Top Tips to Keep Toxic Chemicals at Bay

March 14, 2011 at 5:46 pm 2 comments

You wouldn’t knowingly eat spoiled food or jump into a river that was clearly polluted. It’s easy to avoid something harmful if you can see it with your own eyes. But what about the things you can’t see, like the toxic chemicals lurking in everyday products? As we go about our daily routines, we are exposed to a toxic soup of chemicals that are compromising our health in a big way. Until the seriously outdated Toxic Substances Control Act (TSCA) is revised, we must learn to how to limit chemical exposures on our own. Follow these tips to create a cleaner, safer world for you and your loved ones:

Food

  • Go Organic – Choose organic as often as possible to avoid ingestion of pesticide residue. Use the Environmental Working Group’s Shoppers Guide to Pesticides to guide you toward the produce most likely to be contaminated. Look for the USDA Organic seal on packaged goods.
  • Buy Cleaner Meat – Meat and poultry raised without the use of antibiotics and hormones is better for animals, the planet and people.
  • Filter Your Drinking Water – Remove common contaminants like arsenic and lead from your drinking water by filtering with either a faucet unit or a water pitcher.
  • Limit Canned Food – Most cans used for food products are lined with a resin that contains bisphenol A (BPA), a known endocrine disruptor. Eden Organics uses a BPA-free liner for its canned beans and offers tomato products in glass jars as an alternative to cans.
  • Pop Corn the Old-Fashioned Way – Microwave popcorn bags are lined with toxic perfluorooctanoic acid (PFOA). This possible carcinogen shows up in french fry cups and pizza boxes as well.

Cooking & Food Storage

  • Buy BPA-Free – When purchasing plastic baby bottles, sippy cups, water bottles or food storage containers, make sure they say BPA-free on the label. Better yet, look for glass or stainless steel alternatives.
  • Toss Your Teflon – Most non-stick cookware is made using PFOAs – a toxic chemical linked to cancer and other health issues. Choose stainless steel, cast iron or enameled pots and pans instead.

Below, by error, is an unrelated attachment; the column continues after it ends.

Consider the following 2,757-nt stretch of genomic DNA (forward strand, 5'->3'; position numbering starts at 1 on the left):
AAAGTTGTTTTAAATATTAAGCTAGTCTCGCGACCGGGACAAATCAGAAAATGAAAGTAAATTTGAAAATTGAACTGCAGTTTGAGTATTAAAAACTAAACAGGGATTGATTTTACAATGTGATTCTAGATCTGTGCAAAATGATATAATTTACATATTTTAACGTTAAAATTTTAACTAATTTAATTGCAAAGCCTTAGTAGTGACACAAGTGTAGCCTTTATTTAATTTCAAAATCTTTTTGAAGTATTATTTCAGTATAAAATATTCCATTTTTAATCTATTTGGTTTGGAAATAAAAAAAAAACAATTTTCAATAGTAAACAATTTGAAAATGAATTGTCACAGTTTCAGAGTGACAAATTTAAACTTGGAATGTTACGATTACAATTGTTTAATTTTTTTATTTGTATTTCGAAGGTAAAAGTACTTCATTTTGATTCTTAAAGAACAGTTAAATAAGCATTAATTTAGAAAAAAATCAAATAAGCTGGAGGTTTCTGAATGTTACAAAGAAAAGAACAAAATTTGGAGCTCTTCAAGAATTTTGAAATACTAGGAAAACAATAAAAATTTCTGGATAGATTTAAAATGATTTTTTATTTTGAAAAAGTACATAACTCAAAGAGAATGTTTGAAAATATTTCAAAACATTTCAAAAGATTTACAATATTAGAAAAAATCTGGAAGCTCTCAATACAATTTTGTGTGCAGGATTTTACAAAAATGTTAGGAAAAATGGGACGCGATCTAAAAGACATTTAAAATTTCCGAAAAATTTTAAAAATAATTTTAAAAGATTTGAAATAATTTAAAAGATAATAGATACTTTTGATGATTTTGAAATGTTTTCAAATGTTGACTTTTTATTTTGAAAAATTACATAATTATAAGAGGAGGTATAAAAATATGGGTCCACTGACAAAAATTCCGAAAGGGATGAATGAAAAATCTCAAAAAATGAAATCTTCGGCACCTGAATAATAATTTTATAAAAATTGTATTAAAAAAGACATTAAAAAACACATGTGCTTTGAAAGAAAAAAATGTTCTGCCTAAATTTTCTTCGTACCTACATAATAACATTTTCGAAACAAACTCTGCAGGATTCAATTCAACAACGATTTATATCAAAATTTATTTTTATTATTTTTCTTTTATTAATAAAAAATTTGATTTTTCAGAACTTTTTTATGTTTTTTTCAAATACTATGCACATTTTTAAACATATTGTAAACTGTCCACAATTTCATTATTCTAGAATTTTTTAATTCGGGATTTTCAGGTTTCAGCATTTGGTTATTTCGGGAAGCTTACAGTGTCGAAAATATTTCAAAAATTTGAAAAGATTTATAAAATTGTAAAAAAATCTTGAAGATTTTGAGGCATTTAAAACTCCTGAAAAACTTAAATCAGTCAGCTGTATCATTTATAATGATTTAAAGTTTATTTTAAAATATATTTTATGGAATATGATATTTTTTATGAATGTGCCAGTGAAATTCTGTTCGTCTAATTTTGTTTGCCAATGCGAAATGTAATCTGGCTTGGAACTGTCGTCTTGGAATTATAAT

• Don’t Microwave Plastic – Heat causes chemicals to leach out of plastic containers and into food. Be on the safe side and avoid plastic in the microwave completely.

Keeping House

  • Remove Your Shoes – Take your shoes off at the door to keep pesticides and other chemicals from spreading around your home.
  • Switch to Natural Cleaning Products – Conventional cleaning products are loaded with chemicals that may do more harm than good. Look for products made with plant-based ingredients and that disclose all ingredients on the label.
  • Dust, Vacuum & Mop Frequently – While these may not be your favorite activities, they do cut down on chemicals that accumulate in household dust.
  • Take Care with Upholstery – Most upholstery contains flame retardant chemicals and many of them are quite toxic. Reduce exposure by getting rid of old furniture that has stuffing falling out. Consider new furniture stuffed with wool, jute or cotton materials that are naturally flame retardant and may require fewer chemicals to meet flammability requirements.
  • Skip the Stain Protectors – Stain resistant chemicals used on carpets and upholstery contain toxic PFOAs that accumulate in household dust.
  • Avoid VOCs – The acronym stands for volatile organic compounds and they are something you don’t want to breathe. VOCs are found in paints, air fresheners, solvents and many other household products. They are also used in conventional dry cleaning processes.

Playing

  • Avoid Phthalates – When purchasing toys for your child avoid the words vinyl, PVC and the #3 recycling code. They most likely contain toxic phthalates used to soften the plastic. That “plasticky” smell is another dead giveaway.